There's an old recruitment joke that's been doing the rounds for years about a recently deceased HR Manager (insert lawyer, management consultant etc) arriving at the Pearly Gates and being given a tour of Heaven and Hell with a view to choosing where they wish to spend eternity. Heaven was serene and pleasant but when the HR manager was taken to Hell she found herself stepping onto a beach of fine white sand, with deep blue water lapping at her feet and a bar with gorgeous waiter serving refreshing cocktails.
Just beyond that she could see a luxury hotel and friendly faces welcoming her, many of them people she knew from her life as an HR consultant. They sat around, reminisced, laughed, swam and then as the bright golden sun disappeared below the horizon they all went into the hotel for an amazing meal.
She even met Satan who was also very friendly, and not at all like the evil devil she had been led to believe he was. The evening was fabulous with more drink, jokes and dancing.
The HR Manager tells St Peter that, on consideration, Hell is her choice. She was then ushered into the ‘real' hell and was horrified to find it was awful, nothing like she had been shown on the tour. After complaining to the Devil about this dramatic change of environment, the punch line is "that's because yesterday we were recruiting you, but now you're on the staff."
This joke came to mind as I read a recent blog by New Zealand recruitment blogger, Jonathan Rice ROBERT HALF'S UTOPIAN RECRUITMENT BUBBLE in which Jon analyses the four minute Robert Half Australia video A Day In the Life of a Robert Half Recruitment Consultant and, superbly concludes ‘It is the utopian view of working as a recruitment consultant. A day of hard-nosed business and deal-closing, framed by runs along pristine beaches and zany co-workers, all fueled with frothy lattes and a well-earned end-of-day wine.'
(Let alone the big unanswered question about the good looking Robert Half video ‘stars', John and Carley, who run along Bondi Beach pre-work and have a drink together after work - are they a couple? Is this the subtle message of the video - work here and find a hot partner?)
Have a look at the video and see what you think.
Is Jonathan Rice being too harsh?
Is this all part of the game that any company plays; the game in which the ‘glossy brochure' image of working at said company is simply a sales tool to drive more candidates into the recruitment funnel. Then, once the candidate is ‘captured' in the recruitment process, there is a fair, realistic and thorough face-to-face explanation of what the job really involves.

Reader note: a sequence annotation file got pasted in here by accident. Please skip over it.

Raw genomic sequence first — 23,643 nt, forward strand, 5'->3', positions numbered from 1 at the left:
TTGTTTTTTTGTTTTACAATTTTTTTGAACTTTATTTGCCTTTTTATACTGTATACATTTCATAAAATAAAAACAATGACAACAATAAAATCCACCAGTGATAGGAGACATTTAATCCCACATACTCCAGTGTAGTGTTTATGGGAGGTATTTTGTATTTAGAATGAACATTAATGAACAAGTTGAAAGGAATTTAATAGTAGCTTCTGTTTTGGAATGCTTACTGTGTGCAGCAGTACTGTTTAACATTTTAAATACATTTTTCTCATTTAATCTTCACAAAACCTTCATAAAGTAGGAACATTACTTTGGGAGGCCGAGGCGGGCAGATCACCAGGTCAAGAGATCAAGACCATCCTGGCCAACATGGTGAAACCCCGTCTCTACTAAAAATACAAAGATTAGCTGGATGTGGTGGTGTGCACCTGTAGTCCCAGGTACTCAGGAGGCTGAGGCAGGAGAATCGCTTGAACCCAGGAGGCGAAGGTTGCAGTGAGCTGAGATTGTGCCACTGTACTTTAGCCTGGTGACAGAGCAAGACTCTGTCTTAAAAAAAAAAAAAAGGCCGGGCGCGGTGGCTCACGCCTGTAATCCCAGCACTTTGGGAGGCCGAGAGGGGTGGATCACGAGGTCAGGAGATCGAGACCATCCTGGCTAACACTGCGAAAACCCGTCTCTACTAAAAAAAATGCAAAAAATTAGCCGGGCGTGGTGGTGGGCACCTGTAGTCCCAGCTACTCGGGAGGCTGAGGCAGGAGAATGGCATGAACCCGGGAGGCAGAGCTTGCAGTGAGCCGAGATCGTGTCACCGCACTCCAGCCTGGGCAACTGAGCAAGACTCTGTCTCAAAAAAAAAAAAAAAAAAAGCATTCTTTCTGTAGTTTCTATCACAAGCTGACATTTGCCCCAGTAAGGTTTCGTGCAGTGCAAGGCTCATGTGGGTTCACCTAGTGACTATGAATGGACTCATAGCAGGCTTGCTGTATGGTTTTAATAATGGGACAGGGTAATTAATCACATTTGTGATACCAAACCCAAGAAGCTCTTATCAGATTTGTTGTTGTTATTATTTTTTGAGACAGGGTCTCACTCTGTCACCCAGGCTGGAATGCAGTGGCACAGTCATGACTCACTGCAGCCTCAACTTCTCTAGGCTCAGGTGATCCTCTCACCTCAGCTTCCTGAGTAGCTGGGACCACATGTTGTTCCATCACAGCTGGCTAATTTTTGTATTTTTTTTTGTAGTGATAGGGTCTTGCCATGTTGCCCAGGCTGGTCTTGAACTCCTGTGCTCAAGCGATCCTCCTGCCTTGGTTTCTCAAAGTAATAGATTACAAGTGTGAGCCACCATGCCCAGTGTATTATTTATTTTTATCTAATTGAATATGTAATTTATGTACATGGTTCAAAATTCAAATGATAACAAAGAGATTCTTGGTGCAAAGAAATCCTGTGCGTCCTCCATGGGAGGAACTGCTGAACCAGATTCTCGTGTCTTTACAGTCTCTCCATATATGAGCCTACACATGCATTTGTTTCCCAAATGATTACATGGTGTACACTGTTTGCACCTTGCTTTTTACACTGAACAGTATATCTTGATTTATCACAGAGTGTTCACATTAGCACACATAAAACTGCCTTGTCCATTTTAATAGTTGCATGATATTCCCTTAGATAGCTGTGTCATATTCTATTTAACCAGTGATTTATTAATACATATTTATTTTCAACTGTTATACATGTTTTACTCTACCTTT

I had a quick look to see what other local recruitment agencies produce in the way of a ‘Day in the Life ...' Surprisingly it was hard to find too many other examples Australian-based recruitment agencies producing such videos.
I couldn't find any other Australian examples from my cursory run through a YouTube search.
One thing that was conspicuous by its absence from all of the videos that I looked at, was the stark reality that setting and achieving activity and results targets is a critical part of being a successful recruitment agency recruiter even though sales-type euphemisms of the ‘work hard, play hard' variety abounded.
Yes, Virginia, recruitment agency recruitment is a sales job, no matter how you dress it up. If you don't like being held accountable for delivering results then please don't waste our time by applying for a job in our industry.
One thing that was conspicuous by its presence in the videos was the overwhelming focus on young, pretty and handsome consultants as principal on-screen representatives for each agency (to be fair there was a variation amongst the five in this area, with Madison being least ‘guilty' of this and Hays not too far away). Any person over the age of 35 is sent a clear message, intended or not, that these recruitment agencies are not exactly encouraging your interest or your job application.
What responsibility do recruitment agencies have to accurately represent a recruitment consultant's job in ‘A day in the Life ...' or ‘Work for us' video?
You can read Jonathan Rice's view (and the often amusing, reader comments that follow) here.
I believe that there is room in these types of videos for a successful recruiter to share the challenges that they experienced when they started as an agency recruiter, how they overcame these challenges (and what help they received from their employer) and the longer term benefits (career and financially) that have accrued to them as a result of their willingness to work hard and overcome the challenges of the job.
What do you think?